So, what caused this?

One theory is that this was caused by seismic activity, with large amounts of carbon dioxide, carbon monoxide and sulfur dioxide being released from fractures running along faultlines.

Here's another theory. On February 18, 2016, state officials announced that the Aliso Canyon leak was permanently plugged. Since the natural gas could no longer escape there, pressure started to build up inside the reservoir, until one or more new holes formed elsewhere from where the natural gas started to escape abruptly into the atmosphere, which likely started in the evening of February 25, 2016.

So, here is what I think could have happened. Huge methane emissions resulted from the new leak(s) and the methane started to oxidize into carbon dioxide. The oxidation resulted in hydroxyl depletion and this meant there was less hydroxyl around to oxidize carbon monoxide and sulfur dioxide, resulting in carbon monoxide and sulfur dioxide levels skyrocketing as well

Don't worry (sic). Nothing ever happened at all and  besides the Indian paper was "questionable at best"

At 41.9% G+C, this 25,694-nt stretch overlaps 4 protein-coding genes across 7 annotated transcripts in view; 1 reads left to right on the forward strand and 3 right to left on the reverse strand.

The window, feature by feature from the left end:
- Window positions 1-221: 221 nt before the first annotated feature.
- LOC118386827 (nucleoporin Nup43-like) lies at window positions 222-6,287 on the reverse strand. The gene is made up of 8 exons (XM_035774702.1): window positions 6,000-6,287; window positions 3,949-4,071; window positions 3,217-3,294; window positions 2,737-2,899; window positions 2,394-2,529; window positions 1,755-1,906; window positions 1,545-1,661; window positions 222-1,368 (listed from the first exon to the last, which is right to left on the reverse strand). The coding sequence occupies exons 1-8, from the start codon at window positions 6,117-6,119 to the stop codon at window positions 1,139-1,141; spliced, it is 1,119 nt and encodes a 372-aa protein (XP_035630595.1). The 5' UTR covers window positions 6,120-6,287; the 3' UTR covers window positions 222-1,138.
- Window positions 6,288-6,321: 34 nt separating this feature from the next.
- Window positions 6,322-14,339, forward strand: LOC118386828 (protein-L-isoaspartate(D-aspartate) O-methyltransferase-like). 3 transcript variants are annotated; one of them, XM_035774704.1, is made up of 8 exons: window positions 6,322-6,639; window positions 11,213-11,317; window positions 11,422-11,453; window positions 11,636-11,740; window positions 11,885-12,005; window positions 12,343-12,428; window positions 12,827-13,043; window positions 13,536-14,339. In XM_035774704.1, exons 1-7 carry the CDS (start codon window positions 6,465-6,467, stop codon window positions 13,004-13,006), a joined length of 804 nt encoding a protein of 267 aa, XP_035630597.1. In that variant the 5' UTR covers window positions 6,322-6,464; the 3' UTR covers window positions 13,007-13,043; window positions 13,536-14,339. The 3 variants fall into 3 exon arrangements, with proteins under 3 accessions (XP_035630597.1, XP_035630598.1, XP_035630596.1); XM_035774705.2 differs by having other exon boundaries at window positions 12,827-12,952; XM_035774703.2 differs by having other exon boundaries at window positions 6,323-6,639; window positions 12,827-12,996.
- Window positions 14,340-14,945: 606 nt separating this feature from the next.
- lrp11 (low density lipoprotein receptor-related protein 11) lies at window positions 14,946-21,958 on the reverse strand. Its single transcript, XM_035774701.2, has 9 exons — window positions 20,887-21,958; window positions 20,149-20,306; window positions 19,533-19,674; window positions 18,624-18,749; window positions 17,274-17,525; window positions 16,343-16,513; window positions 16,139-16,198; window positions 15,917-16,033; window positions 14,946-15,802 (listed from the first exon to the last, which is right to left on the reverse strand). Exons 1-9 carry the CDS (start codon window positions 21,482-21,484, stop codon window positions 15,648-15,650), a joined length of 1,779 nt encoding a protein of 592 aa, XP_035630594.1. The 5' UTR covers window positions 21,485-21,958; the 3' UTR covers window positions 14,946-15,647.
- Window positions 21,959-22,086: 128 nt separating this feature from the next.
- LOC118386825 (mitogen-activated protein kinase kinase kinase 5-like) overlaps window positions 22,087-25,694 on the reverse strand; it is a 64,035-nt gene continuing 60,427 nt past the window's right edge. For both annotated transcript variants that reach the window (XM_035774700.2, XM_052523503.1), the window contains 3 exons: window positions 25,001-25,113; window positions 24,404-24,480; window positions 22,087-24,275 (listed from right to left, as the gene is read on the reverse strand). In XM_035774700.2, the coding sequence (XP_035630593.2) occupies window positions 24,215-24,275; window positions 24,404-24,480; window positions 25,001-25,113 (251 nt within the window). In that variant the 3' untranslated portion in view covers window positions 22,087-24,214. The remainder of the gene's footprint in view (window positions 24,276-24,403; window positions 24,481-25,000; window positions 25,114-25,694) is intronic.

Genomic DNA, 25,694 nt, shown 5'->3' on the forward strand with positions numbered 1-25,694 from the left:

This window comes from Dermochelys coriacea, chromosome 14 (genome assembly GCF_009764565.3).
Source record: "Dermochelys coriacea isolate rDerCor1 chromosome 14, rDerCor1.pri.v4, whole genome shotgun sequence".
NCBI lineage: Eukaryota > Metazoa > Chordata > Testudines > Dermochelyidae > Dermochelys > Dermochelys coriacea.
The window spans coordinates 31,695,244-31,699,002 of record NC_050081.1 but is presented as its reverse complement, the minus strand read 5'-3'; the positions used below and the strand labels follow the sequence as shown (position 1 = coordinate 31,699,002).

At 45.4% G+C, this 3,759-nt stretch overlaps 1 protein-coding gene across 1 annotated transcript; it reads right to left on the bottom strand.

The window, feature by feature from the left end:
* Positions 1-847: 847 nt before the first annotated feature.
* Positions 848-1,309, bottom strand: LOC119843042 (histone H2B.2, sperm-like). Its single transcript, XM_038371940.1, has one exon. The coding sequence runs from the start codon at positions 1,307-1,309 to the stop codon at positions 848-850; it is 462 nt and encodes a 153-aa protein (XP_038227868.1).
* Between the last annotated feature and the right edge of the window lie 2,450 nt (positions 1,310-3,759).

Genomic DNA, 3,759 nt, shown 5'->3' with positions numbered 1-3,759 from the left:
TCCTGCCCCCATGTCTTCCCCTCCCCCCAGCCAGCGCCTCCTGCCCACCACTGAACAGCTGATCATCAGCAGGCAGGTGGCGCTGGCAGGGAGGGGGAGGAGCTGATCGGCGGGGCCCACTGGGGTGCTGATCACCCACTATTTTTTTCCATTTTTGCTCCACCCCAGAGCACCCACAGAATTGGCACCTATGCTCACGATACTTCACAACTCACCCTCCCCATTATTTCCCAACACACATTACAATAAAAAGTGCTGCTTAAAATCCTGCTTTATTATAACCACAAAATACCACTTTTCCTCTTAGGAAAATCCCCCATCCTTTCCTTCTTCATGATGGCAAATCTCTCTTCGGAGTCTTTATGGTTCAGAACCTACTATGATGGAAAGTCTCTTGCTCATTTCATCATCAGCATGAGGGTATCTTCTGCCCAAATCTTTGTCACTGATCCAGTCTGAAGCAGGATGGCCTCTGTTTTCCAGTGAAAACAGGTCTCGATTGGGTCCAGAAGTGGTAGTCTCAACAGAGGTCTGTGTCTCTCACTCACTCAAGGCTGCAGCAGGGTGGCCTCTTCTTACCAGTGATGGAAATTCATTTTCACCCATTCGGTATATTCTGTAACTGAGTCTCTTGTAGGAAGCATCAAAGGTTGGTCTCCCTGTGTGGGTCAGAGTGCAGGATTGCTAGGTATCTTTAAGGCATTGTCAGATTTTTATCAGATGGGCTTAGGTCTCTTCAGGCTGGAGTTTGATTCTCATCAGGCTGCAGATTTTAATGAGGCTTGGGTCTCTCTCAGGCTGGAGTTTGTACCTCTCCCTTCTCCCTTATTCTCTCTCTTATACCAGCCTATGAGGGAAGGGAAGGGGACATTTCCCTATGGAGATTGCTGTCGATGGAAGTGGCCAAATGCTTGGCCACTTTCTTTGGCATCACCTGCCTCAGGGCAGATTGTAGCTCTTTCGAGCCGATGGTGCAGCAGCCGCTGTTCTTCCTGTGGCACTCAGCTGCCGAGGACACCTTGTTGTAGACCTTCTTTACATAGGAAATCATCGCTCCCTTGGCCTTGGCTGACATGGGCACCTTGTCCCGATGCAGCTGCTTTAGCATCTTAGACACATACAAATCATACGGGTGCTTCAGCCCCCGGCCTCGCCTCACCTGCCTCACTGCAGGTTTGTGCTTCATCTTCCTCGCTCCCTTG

Here's a sceptical blog post.

Bad Data – Carbon Monoxide Eruption Over Western North America Not Real

The internet has been in a tizzy over the over the possibility that this sudden and dramatic output of CO, as well as CO2 and SO2, signifies that a large earthquake is imminent on the west coast. The basis for these claims is a paper that appeared in the journal Applied Geochemistry authored by Dr. Ramesh Singh titled, “Satellite detection of carbon monoxide emission prior to the Gujarat earthquake of 26 January 2001.” Most of the blogs have been linking to this page on

I’ve read the journal paper, and it’s claims are questionable at best. However the merits of the paper are irrelevant because there was no major gas emission on February 25th.

For some reason, no one seems to be questioning the data upon when’s Earth map is based. Stuff happens and sometimes, though not often, scientific instruments can malfunction. ….

I wonder if the same people  who would contend who noticed this and put out the alert  are just irresponsible 'scaremongers' would regard those who blow the whistle on the methane clathrate gun in a similar vein.

I strongly suspect they would.


Dutchsinse has now commented


Hundreds of my viewers have contacted me regarding a large sudden (and strange ) Carbon Monoxide gas eruption across the West Coast of the United States.

This is the latest reading -also a glitch? - from Nullschool, showing the CO dissipating offshore.